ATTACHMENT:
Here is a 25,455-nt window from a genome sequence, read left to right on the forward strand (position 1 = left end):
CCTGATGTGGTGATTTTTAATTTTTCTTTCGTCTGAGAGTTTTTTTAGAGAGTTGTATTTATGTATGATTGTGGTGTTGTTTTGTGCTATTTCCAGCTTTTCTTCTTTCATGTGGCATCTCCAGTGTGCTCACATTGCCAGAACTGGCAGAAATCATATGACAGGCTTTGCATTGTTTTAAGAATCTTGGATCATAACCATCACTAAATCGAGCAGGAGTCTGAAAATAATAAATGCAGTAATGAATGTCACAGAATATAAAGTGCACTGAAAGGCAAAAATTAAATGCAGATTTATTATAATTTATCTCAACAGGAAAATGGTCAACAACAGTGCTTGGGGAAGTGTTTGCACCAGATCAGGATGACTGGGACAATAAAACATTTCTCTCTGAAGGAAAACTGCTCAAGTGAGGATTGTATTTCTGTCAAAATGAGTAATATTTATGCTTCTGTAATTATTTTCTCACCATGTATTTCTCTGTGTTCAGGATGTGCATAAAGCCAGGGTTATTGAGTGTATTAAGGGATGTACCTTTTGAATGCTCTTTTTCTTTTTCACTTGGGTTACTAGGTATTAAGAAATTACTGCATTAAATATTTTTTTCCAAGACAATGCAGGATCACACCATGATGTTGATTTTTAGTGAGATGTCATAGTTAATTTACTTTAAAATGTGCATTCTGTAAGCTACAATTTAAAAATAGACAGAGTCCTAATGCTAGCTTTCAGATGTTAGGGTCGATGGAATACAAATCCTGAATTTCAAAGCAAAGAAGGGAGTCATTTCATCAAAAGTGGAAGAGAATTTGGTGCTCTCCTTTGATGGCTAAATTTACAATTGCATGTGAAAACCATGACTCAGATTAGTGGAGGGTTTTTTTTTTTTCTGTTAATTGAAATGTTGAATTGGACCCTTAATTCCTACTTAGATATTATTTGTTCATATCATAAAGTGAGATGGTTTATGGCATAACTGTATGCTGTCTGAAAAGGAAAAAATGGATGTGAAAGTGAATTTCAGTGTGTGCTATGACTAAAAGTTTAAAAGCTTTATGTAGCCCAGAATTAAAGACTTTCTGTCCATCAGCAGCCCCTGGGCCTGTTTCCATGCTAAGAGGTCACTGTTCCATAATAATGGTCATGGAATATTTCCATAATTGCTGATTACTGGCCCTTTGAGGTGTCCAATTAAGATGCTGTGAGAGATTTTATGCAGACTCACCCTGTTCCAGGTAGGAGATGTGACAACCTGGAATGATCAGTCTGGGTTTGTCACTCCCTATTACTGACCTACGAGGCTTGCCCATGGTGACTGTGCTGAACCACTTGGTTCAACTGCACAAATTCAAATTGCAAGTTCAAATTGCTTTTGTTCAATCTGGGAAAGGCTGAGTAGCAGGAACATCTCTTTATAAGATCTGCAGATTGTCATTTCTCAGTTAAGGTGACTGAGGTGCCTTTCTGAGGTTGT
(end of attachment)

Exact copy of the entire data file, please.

Here is a 25,455-nt window from a genome sequence, read left to right on the forward strand (position 1 = left end):
CCTGATGTGGTGATTTTTAATTTTTCTTTCGTCTGAGAGTTTTTTTAGAGAGTTGTATTTATGTATGATTGTGGTGTTGTTTTGTGCTATTTCCAGCTTTTCTTCTTTCATGTGGCATCTCCAGTGTGCTCACATTGCCAGAACTGGCAGAAATCATATGACAGGCTTTGCATTGTTTTAAGAATCTTGGATCATAACCATCACTAAATCGAGCAGGAGTCTGAAAATAATAAATGCAGTAATGAATGTCACAGAATATAAAGTGCACTGAAAGGCAAAAATTAAATGCAGATTTATTATAATTTATCTCAACAGGAAAATGGTCAACAACAGTGCTTGGGGAAGTGTTTGCACCAGATCAGGATGACTGGGACAATAAAACATTTCTCTCTGAAGGAAAACTGCTCAAGTGAGGATTGTATTTCTGTCAAAATGAGTAATATTTATGCTTCTGTAATTATTTTCTCACCATGTATTTCTCTGTGTTCAGGATGTGCATAAAGCCAGGGTTATTGAGTGTATTAAGGGATGTACCTTTTGAATGCTCTTTTTCTTTTTCACTTGGGTTACTAGGTATTAAGAAATTACTGCATTAAATATTTTTTTCCAAGACAATGCAGGATCACACCATGATGTTGATTTTTAGTGAGATGTCATAGTTAATTTACTTTAAAATGTGCATTCTGTAAGCTACAATTTAAAAATAGACAGAGTCCTAATGCTAGCTTTCAGATGTTAGGGTCGATGGAATACAAATCCTGAATTTCAAAGCAAAGAAGGGAGTCATTTCATCAAAAGTGGAAGAGAATTTGGTGCTCTCCTTTGATGGCTAAATTTACAATTGCATGTGAAAACCATGACTCAGATTAGTGGAGGGTTTTTTTTTTTTCTGTTAATTGAAATGTTGAATTGGACCCTTAATTCCTACTTAGATATTATTTGTTCATATCATAAAGTGAGATGGTTTATGGCATAACTGTATGCTGTCTGAAAAGGAAAAAATGGATGTGAAAGTGAATTTCAGTGTGTGCTATGACTAAAAGTTTAAAAGCTTTATGTAGCCCAGAATTAAAGACTTTCTGTCCATCAGCAGCCCCTGGGCCTGTTTCCATGCTAAGAGGTCACTGTTCCATAATAATGGTCATGGAATATTTCCATAATTGCTGATTACTGGCCCTTTGAGGTGTCCAATTAAGATGCTGTGAGAGATTTTATGCAGACTCACCCTGTTCCAGGTAGGAGATGTGACAACCTGGAATGATCAGTCTGGGTTTGTCACTCCCTATTACTGACCTACGAGGCTTGCCCATGGTGACTGTGCTGAACCACTTGGTTCAACTGCACAAATTCAAATTGCAAGTTCAAATTGCTTTTGTTCAATCTGGGAAAGGCTGAGTAGCAGGAACATCTCTTTATAAGATCTGCAGATTGTCATTTCTCAGTTAAGGTGACTGAGGTGCCTTTCTGAGGTTGT